By Chris Lane
By Jeff Balke
By Aaron Reiss
By Angelica Leicht
By Dianna Wray
By Aaron Reiss
By Camilo Smith
By Craig Malisow
But I'm not the average cat sniper. As a child, I had cats that were more friends than pets -- Kitty Whiskers, Socks, Frisky, Fluffy and Meowzer; as a college student, I was a card-carrying member of PETA.
My cat-blasting regimen is less a pleasure hobby than a necessity. Two years ago, my girlfriend and I looked at a charming 1920s-era duplex apartment for rent in the Heights. The neighbors, on their side of the porch, were sitting on rocking chairs in their designer pajamas, sipping coyly from latte bowls. They were youngish, one was European, and they both asked if we liked cats. And we did like cats.
Yet our cat love was quickly put to the test. The night we moved in, we awoke to the sound of a whacked-out air-raid siren, which caromed between guttural whines and high shrieks. The ululations of dueling tomcats are probably not far from the screeches of the world coming to an end -- and almost as dependable as the 3 a.m. train.
Mornings brought other cat surprises. Breakfast on the sun-dappled porch felt like eating at a sidewalk cafe in Paris, where all the Frenchmen were felines. There were the reeling carousers, the goth witch cats, the gaunt waifs and the fat purebreds from town homes down the block. They all dined from one bowl, which the neighbors filled day and night from a 50-pound bag.
Living in Catville could be quaint. We fed scraps to some of the friendlier squatters. But sometimes we felt ourselves being stalked. Cat eyes were always upon us, and cat fur clung to our breakfast table and doormat. Little cat paths were worn into the grass and across the porch in mud. When one ragged, feral creature gave birth to kittens, it pushed the population past 20 -- all centered upon the small space outside the duplex's front doors.
The porch rarely stayed clean for more than a few days. The cats dragged up maimed creatures and left them to spill guts and blood, often beneath our table. I stepped on a gecko that was skinned but still alive. The bottomless cat-chow bowl spawned a battalion of cockroaches. And the traps I set did nothing but scatter the porch with twitching, six-legged carcasses. The roaches came back in waves, providing endless fun for the kittens.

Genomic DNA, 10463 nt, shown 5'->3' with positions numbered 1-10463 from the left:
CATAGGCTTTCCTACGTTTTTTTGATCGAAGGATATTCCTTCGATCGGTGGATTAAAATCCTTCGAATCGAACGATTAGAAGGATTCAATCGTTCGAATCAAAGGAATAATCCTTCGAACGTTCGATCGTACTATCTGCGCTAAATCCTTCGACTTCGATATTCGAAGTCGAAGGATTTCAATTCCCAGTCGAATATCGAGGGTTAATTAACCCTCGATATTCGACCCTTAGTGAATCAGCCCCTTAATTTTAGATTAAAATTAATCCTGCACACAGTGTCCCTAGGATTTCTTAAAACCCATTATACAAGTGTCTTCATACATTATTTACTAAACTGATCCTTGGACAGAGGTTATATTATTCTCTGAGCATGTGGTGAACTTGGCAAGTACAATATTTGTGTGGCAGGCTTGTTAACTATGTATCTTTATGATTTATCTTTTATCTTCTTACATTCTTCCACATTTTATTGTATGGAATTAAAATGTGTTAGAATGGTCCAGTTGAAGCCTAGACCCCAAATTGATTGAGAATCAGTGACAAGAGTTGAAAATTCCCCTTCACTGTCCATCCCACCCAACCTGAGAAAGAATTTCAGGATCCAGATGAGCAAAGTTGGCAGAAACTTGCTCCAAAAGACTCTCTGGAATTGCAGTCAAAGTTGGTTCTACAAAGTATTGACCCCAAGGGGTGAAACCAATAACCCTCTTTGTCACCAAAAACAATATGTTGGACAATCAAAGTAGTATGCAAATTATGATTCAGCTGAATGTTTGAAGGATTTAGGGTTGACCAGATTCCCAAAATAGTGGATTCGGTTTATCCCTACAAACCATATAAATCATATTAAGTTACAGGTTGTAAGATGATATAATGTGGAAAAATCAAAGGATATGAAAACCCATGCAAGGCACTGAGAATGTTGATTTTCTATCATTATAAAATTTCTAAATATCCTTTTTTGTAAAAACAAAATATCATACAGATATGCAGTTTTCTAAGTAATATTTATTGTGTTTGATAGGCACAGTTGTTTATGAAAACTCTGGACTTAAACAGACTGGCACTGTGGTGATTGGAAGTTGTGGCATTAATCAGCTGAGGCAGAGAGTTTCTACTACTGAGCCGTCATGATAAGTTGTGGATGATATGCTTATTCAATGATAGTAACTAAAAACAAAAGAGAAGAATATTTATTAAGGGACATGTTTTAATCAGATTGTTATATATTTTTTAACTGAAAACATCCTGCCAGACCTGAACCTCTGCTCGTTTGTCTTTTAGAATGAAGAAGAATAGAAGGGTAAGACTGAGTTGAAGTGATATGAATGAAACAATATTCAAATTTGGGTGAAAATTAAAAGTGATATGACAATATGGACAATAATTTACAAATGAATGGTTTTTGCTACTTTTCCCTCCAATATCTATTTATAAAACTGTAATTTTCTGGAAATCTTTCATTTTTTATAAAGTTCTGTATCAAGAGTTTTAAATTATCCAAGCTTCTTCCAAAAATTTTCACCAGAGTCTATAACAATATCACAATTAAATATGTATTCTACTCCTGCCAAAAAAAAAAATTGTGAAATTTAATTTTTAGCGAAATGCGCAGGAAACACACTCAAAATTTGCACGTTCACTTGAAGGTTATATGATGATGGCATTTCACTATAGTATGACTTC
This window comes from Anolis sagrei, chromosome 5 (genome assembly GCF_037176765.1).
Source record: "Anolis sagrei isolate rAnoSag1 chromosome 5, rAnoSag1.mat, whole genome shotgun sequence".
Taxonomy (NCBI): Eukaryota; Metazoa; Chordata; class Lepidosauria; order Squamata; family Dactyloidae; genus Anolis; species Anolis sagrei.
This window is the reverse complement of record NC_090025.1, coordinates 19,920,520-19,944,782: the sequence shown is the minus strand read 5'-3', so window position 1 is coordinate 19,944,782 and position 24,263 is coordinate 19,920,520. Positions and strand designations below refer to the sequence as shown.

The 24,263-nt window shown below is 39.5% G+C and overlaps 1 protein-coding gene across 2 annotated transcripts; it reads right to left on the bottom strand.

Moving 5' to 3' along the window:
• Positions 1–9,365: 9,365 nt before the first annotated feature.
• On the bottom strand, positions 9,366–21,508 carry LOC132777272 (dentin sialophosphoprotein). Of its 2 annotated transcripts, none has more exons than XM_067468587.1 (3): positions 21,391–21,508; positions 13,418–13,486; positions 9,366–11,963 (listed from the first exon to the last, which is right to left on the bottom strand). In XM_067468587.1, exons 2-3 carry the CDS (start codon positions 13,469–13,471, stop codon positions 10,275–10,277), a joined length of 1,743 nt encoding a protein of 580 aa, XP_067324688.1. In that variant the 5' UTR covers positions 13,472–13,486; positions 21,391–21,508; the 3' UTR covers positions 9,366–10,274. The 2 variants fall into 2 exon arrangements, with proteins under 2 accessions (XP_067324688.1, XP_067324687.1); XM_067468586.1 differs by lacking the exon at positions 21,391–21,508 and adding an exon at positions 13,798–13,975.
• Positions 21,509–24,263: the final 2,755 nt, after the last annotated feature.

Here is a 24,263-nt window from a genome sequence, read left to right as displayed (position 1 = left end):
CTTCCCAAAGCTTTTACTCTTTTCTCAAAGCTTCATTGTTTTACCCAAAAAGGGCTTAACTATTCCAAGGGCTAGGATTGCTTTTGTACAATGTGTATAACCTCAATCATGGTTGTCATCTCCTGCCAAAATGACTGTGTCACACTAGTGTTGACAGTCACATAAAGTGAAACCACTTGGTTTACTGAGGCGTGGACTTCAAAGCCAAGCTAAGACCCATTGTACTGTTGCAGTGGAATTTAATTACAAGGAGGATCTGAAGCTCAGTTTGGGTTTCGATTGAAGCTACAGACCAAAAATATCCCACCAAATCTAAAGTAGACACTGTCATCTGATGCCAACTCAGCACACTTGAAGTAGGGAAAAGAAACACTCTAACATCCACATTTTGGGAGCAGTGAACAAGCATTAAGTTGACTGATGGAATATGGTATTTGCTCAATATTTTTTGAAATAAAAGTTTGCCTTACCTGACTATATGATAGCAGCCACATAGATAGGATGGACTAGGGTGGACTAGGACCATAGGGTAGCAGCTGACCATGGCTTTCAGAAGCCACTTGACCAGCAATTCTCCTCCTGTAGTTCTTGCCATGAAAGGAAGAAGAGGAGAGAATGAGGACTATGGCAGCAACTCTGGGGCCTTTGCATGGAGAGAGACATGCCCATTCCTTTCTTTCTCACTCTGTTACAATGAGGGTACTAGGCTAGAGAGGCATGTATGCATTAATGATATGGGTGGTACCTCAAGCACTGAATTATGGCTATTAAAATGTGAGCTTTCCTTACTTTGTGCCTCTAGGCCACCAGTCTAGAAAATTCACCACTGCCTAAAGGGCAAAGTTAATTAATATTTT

Sharing the yard with so many cats made some outdoor projects nearly impossible. Our freshly seeded flowerbeds were pawed into latrines. We tried overlaying the seedlings with swaths of chicken wire, but our feline friends wormed underneath and defiantly pooped in the moist loam. We fared even worse with potted plants, which the cats batted off stoops and shattered like clay pigeons.
The neighbors presumptuously deputized us as cat feeders one summer weekend before they left town for a week. We filled the bowls until Tuesday, then stopped. As some of the cats galloped off to beg elsewhere, the respite left us longing to get out of the zoo. Yet the neighbors, like long-lost aunties, cooed over even the most scraggly porch denizens. We doubted they would curtail the feeding frenzy.
We swallowed our cynicism and appealed to the city. It turned out a strange law requires outdoor cats to be leashed. A cat catcher reportedly was dispatched to round up our porch's untethered felines. Yet to our knowledge, he never showed, and none of the cats disappeared. So we got smart. Or maybe like Cruella DeVil, we cracked.
I went to Wal-Mart and plopped down $30 for a Daisy Buck BB gun. It was single-cock-action and surprisingly accurate. When the 3 a.m. howling match kicked off, I put on my glasses, stepped outside and shot one of the fuckers in the ribs. It jumped straight up like a misdirected rabbit, let out an airborne hiss and ran off. I've never slept better.
Over the next few weeks, I capped felines whenever they stepped in the yard. I was doing them a favor. If I had pestered Animal Control, they might have actually picked them up. And then they would have gassed them.
Sometimes cowboy justice really is better. And skeptics who say you can't herd cats are mistaken; they've obviously never shot them. The 4.5-millimeter peas from my gun bounce off their thick fur. But there are fewer turds on the porch, and the lawn's piss smell is fading. In the mornings we open the door, see a few cat tails whipping around the corners and sit down for a peaceful breakfast. We're even starting to like cats again.
*Mouse is a staff writer who is afraid to reveal his name.